London College of Communication has a reputation for building independent thinkers. It's a place where differences and innovative thinking are welcomed, and these values are also core to our organisation too.
Our thinking, our product and our culture is all about welcoming different and encouraging opinions from everyone within the business in order to create a product that continues to innovate and push creative boundaries. Thus, we felt that a collaboration between A Million Ads and LCC would not only be a great fit, but that we would be able to gain access to insights outside of our usual advertising realm.
Lucy, how did your team begin to develop a response to your client brief, and how did you get involved?
My group was made up of students from 3 different MA courses — Public Relations (the course that I’m on), Advertising, and Media, Communications and Critical Practice. Because of this, all of us had very different ideas on the best way to approach the brief, and there was a lot of discussion and critical analysis during our creative process. We talked a lot about - and did a lot of research on - who our target audience was, and what could convince them to donate their time or money to a charity.
From there, we were able to decide who would be speaking in our advertisement, the perspective we would take, how we could incorporate “dynamic” lines, and what emotions we could tap into while ensuring we weren’t exploiting the trauma of childhood cancer.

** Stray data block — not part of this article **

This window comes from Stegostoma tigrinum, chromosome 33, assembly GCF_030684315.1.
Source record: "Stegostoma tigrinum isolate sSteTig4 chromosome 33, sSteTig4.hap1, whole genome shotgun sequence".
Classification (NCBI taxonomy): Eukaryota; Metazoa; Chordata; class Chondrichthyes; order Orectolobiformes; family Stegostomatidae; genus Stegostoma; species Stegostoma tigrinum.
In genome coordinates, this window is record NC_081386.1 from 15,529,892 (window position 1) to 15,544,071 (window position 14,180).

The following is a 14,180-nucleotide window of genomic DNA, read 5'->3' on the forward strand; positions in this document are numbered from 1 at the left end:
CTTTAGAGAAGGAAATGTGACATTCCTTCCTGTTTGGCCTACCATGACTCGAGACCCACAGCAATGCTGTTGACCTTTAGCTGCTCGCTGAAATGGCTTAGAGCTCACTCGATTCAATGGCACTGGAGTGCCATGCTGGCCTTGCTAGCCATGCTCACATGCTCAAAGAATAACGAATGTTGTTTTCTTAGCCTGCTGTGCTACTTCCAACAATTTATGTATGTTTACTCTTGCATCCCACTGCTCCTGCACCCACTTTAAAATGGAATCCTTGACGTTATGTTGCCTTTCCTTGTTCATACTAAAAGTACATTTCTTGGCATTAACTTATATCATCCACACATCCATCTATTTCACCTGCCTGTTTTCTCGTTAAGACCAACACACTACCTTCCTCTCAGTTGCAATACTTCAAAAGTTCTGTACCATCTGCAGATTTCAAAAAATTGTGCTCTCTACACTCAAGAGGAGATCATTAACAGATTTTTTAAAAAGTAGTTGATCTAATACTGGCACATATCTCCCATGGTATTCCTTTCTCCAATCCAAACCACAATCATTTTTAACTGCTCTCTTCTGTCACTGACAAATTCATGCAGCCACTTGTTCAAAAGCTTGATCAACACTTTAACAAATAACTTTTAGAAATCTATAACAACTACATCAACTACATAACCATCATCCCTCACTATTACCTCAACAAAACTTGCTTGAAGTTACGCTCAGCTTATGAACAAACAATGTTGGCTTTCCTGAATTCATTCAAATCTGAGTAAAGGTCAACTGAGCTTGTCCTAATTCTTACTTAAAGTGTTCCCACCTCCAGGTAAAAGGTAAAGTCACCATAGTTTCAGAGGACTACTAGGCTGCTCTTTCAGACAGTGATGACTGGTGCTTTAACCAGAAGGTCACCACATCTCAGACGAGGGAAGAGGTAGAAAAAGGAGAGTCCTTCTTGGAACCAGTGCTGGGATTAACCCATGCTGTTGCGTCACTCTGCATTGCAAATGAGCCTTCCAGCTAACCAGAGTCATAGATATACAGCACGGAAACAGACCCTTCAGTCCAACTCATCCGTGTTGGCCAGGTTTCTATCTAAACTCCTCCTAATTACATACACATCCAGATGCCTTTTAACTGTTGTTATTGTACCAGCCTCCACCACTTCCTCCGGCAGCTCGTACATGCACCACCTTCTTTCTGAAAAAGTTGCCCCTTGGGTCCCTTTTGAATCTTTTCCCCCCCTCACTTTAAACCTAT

Throughout the Collaborative Unit, I was fortunate enough to have a hand in a lot of different aspects of our project. My main roles involved researching how people in the UK relate and respond to cancer and charities, and producing a communications audit for CLIC Sargent. I also contributed to the writing of the script, and the putting together of our pitch deck.
Kim, how have our MA students been able to support your work through their suggestions?
The vast differences between each of the students' ideas showed just how much is possible with a brief and the data points provided.
When people initially start using data and personalisation, the number of creative opportunities available can feel overwhelming, which means people often simplify the scripts so much that it doesn't feel like an original idea. However, the students showcased how the simplicity of using just 1 or 2 data points combined with the right creative execution can actually open up doors to many different ideas and concepts. This is something we want to encourage industry-wide when working with external creative agencies and partners.
Another key learning was not to over-complicate the process. When we initially spoke to the students, we kept the training straightforward and simple, but afterwards worried that they didn't have enough information and there would be loads of follow-up questions. This was actually not the case - we learnt that our system and processes are extremely intuitive, and so can focus our priorities on developing the product to be even more seamless.
What the highlights of the project from both an academic and an industry perspective?